As Derek Zoolander would say, Wonder Woman is so hot right now.
She’s the only character to emerge from Batman V Superman without having been brutally savaged by either critics or fans, she’s got a solo film coming out next year and she’s making her debut in DC Comics’ deluxe Earth One range – a series of graphic novels placing DC’s main characters in a world more like our own.
It’s just a shame that it’s taken her 75 years to get here.
History, it’s fair to say, has not been terribly generous to Wonder Woman – or to comic book heroines in general.
Grant Morrison and Yanick Paquette are aiming to change that with their graphic novel Wonder Woman: Earth One. They’ve put their own spin on the classic Wonder Woman origin story – Steve Trevor crash lands on Paradise Island, Diana helps him escape, and then she is forced to account for her actions in an Amazon trial (hence the chains she’s wearing on the controversial cover).
We spoke to artist Paquette at the London Super Comic Con to get his take on the character, and why it’s time for Wonder Woman to go back to her 1940s roots. “Back in the day Wonder Woman was almost a response to the idea of the much more macho comics of the time,” Paquette says. “In recent years she’s become more and more of a warrior, barbarian character. I can see why they would do that... but by doing so it’s almost like they’re saying that for a superhero to be relevant they should make the male, macho aspect of that character more prominent, which is kind of what they do with Wonder Woman. Making her more ass kicking... and I’m not sure that’s the way to go.”
The ‘strong female character’ trope is one that’s been taken increasingly literally of late. Take Zoe Saldana’s Gamora in Guardians of the Galaxy – she kicks all kinds of ass, but she’s not as layered as she should be. Hell, Groot got a better emotional arc than she did.
But the female-led comics and TV shows that are really gaining traction are the ones that go beyond the ‘strong, sexy woman’ cliché. Agent Carter battles office politics just as often as she battles evil Russians, Supergirl’s greatest strength is her emotional intelligence and Jessica Jones solved crimes on the toilet – not a sign of a sexy heroine. In comics, Batgirl is rocking her yellow DMs and solving mysteries while Ms Marvel is basically a modern-day Spider-Man, albeit one who is female and Muslim.
TV has always been a strong medium for female characters, but the recent move towards better female characters in comics is the real surprise. Comics are known for their large-breasted, over-sexualised heroines, which is why women have traditionally been reluctant to read comics. Agent Carter and Jessica Jones were such a hit because they never looked like they were created merely for the entertainment of men.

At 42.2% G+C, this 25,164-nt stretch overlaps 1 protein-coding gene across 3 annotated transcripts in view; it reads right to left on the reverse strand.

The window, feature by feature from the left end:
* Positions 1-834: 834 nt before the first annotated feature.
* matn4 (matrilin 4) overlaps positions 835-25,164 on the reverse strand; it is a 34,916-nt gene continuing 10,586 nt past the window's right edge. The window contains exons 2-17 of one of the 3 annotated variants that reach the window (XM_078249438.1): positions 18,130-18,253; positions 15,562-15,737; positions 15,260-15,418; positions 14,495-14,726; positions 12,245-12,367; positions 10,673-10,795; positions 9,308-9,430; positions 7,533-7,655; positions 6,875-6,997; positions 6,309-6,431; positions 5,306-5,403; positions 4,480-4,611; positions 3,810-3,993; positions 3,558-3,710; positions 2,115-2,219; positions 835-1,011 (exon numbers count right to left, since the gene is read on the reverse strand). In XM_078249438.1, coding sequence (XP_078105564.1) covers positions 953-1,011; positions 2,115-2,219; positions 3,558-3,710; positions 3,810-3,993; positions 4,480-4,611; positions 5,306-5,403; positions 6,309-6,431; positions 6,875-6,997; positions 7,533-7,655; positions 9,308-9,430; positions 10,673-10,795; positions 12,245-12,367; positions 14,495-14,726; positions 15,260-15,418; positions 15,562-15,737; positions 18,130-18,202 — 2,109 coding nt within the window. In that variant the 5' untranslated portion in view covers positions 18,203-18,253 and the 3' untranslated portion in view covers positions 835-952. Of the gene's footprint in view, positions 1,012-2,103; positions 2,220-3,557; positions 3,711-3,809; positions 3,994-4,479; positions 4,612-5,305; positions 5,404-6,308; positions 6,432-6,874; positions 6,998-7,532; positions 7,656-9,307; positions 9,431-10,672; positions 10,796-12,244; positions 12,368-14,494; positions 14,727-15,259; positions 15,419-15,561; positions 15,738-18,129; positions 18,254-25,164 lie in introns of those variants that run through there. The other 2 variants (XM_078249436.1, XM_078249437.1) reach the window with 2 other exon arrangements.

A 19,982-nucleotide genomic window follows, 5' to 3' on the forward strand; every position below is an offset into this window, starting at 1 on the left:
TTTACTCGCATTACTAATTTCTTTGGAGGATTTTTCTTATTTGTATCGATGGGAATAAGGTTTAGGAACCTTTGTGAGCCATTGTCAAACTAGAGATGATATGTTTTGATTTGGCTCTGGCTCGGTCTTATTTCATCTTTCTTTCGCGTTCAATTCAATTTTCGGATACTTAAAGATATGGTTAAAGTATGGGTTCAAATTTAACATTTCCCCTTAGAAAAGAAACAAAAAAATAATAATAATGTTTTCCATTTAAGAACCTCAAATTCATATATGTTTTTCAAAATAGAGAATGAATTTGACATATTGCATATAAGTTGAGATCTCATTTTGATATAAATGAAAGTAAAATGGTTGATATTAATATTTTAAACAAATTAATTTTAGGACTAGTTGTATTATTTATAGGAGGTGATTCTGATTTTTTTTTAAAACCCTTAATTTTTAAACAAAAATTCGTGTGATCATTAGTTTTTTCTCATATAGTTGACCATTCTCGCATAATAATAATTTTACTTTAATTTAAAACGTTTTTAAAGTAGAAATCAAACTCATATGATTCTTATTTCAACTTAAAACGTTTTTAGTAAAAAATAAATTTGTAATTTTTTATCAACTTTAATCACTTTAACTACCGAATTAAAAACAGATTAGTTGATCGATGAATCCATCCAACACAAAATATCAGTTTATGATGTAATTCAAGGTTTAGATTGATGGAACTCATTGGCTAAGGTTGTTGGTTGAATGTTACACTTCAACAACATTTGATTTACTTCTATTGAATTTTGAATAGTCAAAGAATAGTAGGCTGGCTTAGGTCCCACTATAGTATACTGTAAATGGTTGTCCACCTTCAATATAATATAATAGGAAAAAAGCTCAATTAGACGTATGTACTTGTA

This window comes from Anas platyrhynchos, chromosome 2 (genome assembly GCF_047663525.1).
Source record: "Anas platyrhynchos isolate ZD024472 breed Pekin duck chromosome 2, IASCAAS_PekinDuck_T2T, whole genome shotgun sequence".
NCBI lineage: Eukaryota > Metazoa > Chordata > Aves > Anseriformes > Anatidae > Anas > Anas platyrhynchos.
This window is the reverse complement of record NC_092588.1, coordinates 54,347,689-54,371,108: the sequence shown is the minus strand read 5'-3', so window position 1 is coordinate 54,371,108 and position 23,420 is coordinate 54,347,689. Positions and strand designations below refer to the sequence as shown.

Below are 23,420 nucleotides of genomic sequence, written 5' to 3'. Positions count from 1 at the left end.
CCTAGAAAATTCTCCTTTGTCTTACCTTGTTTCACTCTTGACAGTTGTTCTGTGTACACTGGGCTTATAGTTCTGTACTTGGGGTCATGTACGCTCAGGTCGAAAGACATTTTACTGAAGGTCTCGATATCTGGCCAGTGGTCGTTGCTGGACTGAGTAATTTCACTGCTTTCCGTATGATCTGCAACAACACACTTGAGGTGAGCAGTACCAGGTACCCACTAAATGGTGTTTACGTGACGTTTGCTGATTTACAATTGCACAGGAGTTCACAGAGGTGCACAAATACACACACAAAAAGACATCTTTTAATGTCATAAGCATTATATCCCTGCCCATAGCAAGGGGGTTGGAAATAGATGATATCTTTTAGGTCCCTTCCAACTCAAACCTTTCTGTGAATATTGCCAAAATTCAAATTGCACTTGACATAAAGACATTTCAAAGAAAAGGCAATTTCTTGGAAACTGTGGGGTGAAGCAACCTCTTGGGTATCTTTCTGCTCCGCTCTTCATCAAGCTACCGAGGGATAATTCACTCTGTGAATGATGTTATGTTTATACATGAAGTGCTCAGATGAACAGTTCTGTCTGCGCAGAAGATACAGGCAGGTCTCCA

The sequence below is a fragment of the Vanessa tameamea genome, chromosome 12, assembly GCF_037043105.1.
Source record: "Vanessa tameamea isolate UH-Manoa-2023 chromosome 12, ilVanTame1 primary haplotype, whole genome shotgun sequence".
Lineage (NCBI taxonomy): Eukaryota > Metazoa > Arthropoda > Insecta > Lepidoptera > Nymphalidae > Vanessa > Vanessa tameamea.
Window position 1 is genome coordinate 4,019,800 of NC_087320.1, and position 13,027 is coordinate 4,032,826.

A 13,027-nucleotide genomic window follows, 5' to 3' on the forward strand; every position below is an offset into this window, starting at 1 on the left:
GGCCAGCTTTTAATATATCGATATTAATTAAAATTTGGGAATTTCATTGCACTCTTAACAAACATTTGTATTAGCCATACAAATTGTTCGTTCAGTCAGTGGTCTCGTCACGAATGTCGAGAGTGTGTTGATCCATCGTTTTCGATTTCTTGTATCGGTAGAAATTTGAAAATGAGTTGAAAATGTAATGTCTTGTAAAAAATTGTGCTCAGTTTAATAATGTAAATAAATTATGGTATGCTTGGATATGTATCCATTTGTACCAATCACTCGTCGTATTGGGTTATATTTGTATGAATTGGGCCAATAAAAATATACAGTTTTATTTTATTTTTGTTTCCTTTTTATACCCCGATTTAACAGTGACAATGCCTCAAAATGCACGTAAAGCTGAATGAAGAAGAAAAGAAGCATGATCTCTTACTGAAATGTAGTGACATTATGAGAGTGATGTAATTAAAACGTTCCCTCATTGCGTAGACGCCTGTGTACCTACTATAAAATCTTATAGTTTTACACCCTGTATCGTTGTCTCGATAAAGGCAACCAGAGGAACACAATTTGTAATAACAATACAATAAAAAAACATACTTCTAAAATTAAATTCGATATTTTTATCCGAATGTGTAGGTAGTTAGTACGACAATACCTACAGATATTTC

When Paquette created the women of Wonder Woman: Earth One, he was keen to show a variety of female figures alongside the more idealised Amazon form so as not to alienate a female readership. “It’s fun that [Wonder Woman]’s beautiful, but it’s almost pointless to aspire to this level of godliness because it makes almost no sense. But at the same time [Earth One] shows that all these other options are also beautiful.” Despite making Wonder Woman as gorgeous as a demi-goddess should be, he was very careful not to objectify her. “At least I’m conscious of that trap, which is not the case for a lot of other artists who fall all the way into the pit.”
He lays the blame for sexualised female characters at the feet of artists who are simply in a rut. “[W]ith some of the artists what might come across as sexism in terms of the female figure is in fact just their inability to draw anything else. It’s not a statement that women should have this sort of breast size, it’s just this is how they’ve learned to draw comics and how they learned anatomy since they were a kid and they don’t see it anymore.”
Paquette is quite gleeful about the controversy that Earth One has already caused, thanks in equal part to the sight of Wonder Woman enchained (seen as too anti-feminist), and to the book’s bold approach to both modern and old-fashioned feminism and its lack of violence (seen as too pro-feminist).
He’s a self-proclaimed feminist from a “very progressive society” (Quebec), and he’s not afraid to say that he and Morrison were making a “social statement” with this book. “Playing the shocking aspect... can awaken the beast in American society, and it actually did. This book already got some critique. I think we’re already shocking a lot of people.” But that shock is what gets people talking about women in comics and the media, and forces people to reassess their own position. “I don’t want to do safe comics anymore,” he says. “I want to do risky stuff.” And, in this case, ‘risky stuff’ includes an openly bisexual Wonder Woman.
The character of Wonder Woman is in the unique position of feeling both classic and fresh. In this current comic book movie boom, hers will be the first film to be led by a superheroine. In that sense, she’s new. She just also happens to be one of the most iconic figures on the planet.